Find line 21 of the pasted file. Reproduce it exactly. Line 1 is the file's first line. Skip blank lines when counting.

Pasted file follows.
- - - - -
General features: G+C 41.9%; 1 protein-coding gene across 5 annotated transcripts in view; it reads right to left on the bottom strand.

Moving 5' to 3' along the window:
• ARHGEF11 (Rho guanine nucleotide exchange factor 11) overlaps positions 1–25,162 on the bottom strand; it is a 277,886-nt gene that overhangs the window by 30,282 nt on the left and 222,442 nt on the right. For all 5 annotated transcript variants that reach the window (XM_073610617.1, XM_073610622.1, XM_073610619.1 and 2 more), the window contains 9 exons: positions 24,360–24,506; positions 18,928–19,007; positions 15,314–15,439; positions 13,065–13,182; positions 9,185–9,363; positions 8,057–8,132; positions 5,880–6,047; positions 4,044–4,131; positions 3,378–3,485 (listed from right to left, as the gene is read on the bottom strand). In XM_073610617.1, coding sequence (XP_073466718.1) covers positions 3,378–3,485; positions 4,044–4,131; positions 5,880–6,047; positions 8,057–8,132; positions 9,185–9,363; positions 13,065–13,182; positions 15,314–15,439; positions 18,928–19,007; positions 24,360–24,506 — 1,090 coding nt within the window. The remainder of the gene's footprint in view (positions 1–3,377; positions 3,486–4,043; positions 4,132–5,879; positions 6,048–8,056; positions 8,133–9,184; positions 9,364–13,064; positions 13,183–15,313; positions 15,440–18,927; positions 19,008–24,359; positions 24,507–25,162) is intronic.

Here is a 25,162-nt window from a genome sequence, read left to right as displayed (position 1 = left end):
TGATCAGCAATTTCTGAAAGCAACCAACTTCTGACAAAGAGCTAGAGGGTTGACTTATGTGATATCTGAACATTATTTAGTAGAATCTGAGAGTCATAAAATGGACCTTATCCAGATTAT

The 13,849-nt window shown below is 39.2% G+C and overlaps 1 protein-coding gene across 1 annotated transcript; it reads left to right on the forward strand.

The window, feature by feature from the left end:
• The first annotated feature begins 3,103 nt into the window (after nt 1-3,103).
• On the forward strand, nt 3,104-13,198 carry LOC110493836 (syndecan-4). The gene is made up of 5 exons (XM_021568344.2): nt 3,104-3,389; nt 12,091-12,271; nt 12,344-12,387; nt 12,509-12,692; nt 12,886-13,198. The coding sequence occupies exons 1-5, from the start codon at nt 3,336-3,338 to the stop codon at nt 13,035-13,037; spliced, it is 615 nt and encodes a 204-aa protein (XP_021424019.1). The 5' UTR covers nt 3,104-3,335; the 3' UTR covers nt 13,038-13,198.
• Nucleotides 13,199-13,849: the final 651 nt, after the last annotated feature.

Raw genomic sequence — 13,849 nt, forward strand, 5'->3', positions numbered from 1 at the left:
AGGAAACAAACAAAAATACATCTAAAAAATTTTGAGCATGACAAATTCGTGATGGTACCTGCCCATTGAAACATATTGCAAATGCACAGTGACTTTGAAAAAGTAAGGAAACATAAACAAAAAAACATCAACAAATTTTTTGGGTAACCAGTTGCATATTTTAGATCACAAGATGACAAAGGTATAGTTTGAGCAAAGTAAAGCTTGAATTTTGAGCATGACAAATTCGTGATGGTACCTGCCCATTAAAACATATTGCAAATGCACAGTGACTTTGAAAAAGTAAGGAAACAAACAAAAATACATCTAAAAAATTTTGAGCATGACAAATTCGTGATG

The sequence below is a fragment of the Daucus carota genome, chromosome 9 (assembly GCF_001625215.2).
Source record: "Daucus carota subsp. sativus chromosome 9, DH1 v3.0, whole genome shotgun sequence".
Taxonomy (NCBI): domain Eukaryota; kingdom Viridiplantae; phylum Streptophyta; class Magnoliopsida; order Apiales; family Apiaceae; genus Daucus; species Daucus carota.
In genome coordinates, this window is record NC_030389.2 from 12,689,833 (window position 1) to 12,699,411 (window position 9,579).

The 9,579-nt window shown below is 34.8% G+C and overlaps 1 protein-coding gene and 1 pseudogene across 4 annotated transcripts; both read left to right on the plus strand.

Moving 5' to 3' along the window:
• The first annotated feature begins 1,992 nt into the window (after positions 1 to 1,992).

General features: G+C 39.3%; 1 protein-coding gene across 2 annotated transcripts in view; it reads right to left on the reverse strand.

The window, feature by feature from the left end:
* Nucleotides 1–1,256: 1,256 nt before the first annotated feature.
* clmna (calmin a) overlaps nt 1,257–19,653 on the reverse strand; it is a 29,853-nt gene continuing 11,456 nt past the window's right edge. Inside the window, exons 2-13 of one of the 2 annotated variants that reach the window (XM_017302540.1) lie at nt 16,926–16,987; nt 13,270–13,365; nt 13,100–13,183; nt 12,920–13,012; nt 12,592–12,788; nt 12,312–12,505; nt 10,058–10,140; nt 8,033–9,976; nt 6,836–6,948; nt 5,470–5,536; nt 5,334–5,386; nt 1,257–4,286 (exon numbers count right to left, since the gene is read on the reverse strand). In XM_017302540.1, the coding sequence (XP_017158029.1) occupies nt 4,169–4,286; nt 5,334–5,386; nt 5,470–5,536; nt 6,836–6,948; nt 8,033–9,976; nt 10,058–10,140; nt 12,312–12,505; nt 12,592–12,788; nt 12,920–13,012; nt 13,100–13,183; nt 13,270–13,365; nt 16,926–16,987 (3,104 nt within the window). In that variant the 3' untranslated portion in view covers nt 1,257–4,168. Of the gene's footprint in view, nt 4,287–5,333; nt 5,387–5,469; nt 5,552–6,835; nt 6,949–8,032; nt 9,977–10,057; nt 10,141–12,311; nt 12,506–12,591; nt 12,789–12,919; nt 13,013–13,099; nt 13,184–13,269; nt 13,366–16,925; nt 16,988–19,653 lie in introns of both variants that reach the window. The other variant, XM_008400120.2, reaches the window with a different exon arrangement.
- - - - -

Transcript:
The window, feature by feature from the left end: